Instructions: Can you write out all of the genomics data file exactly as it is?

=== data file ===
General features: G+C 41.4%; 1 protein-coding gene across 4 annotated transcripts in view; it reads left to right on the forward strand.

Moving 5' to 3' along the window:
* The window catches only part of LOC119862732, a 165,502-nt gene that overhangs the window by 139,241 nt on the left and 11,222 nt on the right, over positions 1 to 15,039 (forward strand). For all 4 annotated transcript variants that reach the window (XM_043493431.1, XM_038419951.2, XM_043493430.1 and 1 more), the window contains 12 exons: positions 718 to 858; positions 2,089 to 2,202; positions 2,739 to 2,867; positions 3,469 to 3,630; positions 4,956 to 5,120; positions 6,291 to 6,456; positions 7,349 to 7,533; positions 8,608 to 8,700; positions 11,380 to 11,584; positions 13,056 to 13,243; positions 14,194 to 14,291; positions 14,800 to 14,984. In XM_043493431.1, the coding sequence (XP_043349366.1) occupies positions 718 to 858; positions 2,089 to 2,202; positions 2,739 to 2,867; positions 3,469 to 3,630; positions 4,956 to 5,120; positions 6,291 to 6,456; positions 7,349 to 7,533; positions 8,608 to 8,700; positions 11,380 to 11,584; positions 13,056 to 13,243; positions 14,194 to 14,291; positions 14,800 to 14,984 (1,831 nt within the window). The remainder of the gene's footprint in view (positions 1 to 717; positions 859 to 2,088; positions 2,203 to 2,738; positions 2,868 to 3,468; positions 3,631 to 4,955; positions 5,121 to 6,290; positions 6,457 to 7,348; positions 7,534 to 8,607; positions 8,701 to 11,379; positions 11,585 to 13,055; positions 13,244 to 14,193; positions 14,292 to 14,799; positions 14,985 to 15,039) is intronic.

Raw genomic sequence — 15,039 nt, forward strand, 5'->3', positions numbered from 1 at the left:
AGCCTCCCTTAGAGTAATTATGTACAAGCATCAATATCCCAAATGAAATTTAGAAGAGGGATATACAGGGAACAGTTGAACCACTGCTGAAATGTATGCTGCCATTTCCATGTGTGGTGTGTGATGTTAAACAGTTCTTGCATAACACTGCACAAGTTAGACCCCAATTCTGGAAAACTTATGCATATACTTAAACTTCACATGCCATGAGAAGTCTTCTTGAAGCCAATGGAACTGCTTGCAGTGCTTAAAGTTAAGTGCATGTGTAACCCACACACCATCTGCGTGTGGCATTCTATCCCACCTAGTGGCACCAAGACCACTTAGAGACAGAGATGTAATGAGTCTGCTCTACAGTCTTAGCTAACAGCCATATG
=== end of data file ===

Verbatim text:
General features: G+C 41.4%; 1 protein-coding gene across 4 annotated transcripts in view; it reads left to right on the forward strand.

Moving 5' to 3' along the window:
* The window catches only part of LOC119862732, a 165,502-nt gene that overhangs the window by 139,241 nt on the left and 11,222 nt on the right, over positions 1 to 15,039 (forward strand). For all 4 annotated transcript variants that reach the window (XM_043493431.1, XM_038419951.2, XM_043493430.1 and 1 more), the window contains 12 exons: positions 718 to 858; positions 2,089 to 2,202; positions 2,739 to 2,867; positions 3,469 to 3,630; positions 4,956 to 5,120; positions 6,291 to 6,456; positions 7,349 to 7,533; positions 8,608 to 8,700; positions 11,380 to 11,584; positions 13,056 to 13,243; positions 14,194 to 14,291; positions 14,800 to 14,984. In XM_043493431.1, the coding sequence (XP_043349366.1) occupies positions 718 to 858; positions 2,089 to 2,202; positions 2,739 to 2,867; positions 3,469 to 3,630; positions 4,956 to 5,120; positions 6,291 to 6,456; positions 7,349 to 7,533; positions 8,608 to 8,700; positions 11,380 to 11,584; positions 13,056 to 13,243; positions 14,194 to 14,291; positions 14,800 to 14,984 (1,831 nt within the window). The remainder of the gene's footprint in view (positions 1 to 717; positions 859 to 2,088; positions 2,203 to 2,738; positions 2,868 to 3,468; positions 3,631 to 4,955; positions 5,121 to 6,290; positions 6,457 to 7,348; positions 7,534 to 8,607; positions 8,701 to 11,379; positions 11,585 to 13,055; positions 13,244 to 14,193; positions 14,292 to 14,799; positions 14,985 to 15,039) is intronic.

Raw genomic sequence — 15,039 nt, forward strand, 5'->3', positions numbered from 1 at the left:
AGCCTCCCTTAGAGTAATTATGTACAAGCATCAATATCCCAAATGAAATTTAGAAGAGGGATATACAGGGAACAGTTGAACCACTGCTGAAATGTATGCTGCCATTTCCATGTGTGGTGTGTGATGTTAAACAGTTCTTGCATAACACTGCACAAGTTAGACCCCAATTCTGGAAAACTTATGCATATACTTAAACTTCACATGCCATGAGAAGTCTTCTTGAAGCCAATGGAACTGCTTGCAGTGCTTAAAGTTAAGTGCATGTGTAACCCACACACCATCTGCGTGTGGCATTCTATCCCACCTAGTGGCACCAAGACCACTTAGAGACAGAGATGTAATGAGTCTGCTCTACAGTCTTAGCTAACAGCCATATG